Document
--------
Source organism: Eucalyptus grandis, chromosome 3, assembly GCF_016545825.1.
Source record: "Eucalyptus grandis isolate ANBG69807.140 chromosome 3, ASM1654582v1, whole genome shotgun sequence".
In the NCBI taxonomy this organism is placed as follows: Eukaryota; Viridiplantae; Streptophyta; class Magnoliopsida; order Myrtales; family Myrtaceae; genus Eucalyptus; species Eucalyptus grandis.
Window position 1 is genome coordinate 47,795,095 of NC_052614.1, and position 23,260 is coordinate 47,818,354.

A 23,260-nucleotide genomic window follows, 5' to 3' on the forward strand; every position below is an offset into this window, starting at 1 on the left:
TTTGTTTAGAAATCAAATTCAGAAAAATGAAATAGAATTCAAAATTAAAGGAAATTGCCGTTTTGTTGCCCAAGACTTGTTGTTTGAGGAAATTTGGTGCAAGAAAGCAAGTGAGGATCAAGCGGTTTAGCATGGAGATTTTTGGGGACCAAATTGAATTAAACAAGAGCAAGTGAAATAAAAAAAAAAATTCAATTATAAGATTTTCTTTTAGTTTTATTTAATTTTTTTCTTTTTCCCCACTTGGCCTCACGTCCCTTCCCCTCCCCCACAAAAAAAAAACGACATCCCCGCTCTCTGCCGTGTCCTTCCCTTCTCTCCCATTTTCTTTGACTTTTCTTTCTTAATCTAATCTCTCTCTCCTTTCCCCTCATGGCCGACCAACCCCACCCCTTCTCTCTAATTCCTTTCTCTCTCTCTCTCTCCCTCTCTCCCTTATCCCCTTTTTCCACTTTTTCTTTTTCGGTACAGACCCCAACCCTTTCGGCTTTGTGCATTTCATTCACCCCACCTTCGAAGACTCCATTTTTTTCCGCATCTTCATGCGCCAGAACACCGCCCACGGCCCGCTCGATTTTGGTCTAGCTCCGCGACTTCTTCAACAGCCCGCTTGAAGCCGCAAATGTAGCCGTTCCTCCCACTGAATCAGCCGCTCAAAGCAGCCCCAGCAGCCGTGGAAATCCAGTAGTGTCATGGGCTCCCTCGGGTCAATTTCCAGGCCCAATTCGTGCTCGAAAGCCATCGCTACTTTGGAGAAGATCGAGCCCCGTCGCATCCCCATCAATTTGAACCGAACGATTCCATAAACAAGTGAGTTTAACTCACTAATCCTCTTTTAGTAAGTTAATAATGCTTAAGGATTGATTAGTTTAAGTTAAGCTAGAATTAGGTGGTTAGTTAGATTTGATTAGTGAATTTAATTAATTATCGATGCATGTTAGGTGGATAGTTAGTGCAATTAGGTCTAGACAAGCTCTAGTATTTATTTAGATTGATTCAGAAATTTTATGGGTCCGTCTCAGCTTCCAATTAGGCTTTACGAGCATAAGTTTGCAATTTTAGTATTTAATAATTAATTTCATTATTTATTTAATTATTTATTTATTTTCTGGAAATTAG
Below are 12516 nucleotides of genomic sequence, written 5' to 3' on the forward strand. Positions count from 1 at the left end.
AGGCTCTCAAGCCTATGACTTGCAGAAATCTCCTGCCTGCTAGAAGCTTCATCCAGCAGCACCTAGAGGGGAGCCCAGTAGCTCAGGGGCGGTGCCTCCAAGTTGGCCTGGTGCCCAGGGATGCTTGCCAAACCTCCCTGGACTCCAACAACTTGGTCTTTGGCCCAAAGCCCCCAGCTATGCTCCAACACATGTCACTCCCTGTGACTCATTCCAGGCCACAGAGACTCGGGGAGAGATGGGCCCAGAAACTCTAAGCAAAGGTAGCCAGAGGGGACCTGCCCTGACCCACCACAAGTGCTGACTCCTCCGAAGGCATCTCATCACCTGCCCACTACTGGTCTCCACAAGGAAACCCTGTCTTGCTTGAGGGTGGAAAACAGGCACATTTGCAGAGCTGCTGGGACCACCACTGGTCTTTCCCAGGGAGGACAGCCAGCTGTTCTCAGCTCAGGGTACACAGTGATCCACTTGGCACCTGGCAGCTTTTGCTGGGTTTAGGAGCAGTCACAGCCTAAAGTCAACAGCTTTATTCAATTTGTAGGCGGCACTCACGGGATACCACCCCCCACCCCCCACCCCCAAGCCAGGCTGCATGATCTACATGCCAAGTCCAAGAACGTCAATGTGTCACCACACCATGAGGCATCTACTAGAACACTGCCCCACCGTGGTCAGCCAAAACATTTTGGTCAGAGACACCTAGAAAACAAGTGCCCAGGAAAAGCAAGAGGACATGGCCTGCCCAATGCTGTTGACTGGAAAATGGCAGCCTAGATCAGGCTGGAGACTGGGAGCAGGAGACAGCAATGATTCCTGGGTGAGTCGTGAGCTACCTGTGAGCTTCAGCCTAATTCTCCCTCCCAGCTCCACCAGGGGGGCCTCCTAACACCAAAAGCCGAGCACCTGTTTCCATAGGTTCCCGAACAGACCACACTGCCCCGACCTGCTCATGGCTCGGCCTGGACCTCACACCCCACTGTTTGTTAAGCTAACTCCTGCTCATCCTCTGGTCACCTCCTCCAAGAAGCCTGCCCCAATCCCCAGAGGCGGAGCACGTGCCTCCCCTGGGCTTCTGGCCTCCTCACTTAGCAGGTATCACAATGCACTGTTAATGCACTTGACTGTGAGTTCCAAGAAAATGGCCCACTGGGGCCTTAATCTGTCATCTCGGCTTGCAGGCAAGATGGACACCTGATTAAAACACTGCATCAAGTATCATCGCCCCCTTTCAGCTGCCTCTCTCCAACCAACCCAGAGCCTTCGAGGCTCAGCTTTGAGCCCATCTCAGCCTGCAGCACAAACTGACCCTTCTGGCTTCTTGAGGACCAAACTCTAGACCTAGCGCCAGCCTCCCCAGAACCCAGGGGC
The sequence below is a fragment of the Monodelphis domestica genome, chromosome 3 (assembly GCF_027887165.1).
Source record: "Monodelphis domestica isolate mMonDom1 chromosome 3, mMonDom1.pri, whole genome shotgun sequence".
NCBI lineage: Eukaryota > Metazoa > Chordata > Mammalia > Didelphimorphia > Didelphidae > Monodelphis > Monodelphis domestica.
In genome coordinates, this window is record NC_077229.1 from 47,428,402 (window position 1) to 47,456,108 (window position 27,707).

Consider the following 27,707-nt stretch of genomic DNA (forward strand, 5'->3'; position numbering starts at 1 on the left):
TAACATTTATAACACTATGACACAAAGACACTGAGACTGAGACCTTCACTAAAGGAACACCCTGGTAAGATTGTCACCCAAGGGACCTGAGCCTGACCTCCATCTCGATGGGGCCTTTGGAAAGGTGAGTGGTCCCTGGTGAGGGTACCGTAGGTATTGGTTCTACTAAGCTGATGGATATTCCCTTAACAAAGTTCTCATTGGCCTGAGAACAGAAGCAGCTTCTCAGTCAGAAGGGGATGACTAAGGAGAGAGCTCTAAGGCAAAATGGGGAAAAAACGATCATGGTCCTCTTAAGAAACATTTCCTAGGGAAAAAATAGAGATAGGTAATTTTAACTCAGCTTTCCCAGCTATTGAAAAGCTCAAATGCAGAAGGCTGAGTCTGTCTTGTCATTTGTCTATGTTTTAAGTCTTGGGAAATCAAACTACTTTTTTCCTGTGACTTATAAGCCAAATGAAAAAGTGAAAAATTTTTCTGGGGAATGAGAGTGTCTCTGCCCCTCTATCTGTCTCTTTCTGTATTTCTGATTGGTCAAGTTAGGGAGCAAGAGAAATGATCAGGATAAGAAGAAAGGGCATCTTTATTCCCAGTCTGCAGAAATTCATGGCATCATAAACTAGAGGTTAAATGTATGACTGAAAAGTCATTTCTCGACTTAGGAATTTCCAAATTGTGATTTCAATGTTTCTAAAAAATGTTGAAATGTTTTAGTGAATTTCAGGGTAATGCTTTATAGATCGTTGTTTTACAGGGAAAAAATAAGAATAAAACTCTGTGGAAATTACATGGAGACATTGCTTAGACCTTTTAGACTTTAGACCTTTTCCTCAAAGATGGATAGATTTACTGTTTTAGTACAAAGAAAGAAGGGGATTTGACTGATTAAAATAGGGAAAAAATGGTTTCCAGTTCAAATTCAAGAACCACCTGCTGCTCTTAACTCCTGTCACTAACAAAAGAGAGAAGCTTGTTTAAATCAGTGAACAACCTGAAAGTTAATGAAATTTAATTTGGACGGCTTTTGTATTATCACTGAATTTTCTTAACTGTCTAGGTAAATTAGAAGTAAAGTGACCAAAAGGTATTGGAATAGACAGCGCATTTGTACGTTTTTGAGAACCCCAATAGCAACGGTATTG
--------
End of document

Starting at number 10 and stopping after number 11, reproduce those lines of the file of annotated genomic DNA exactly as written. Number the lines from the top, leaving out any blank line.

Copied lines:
Source record: "Monodelphis domestica isolate mMonDom1 chromosome 3, mMonDom1.pri, whole genome shotgun sequence".
NCBI lineage: Eukaryota > Metazoa > Chordata > Mammalia > Didelphimorphia > Didelphidae > Monodelphis > Monodelphis domestica.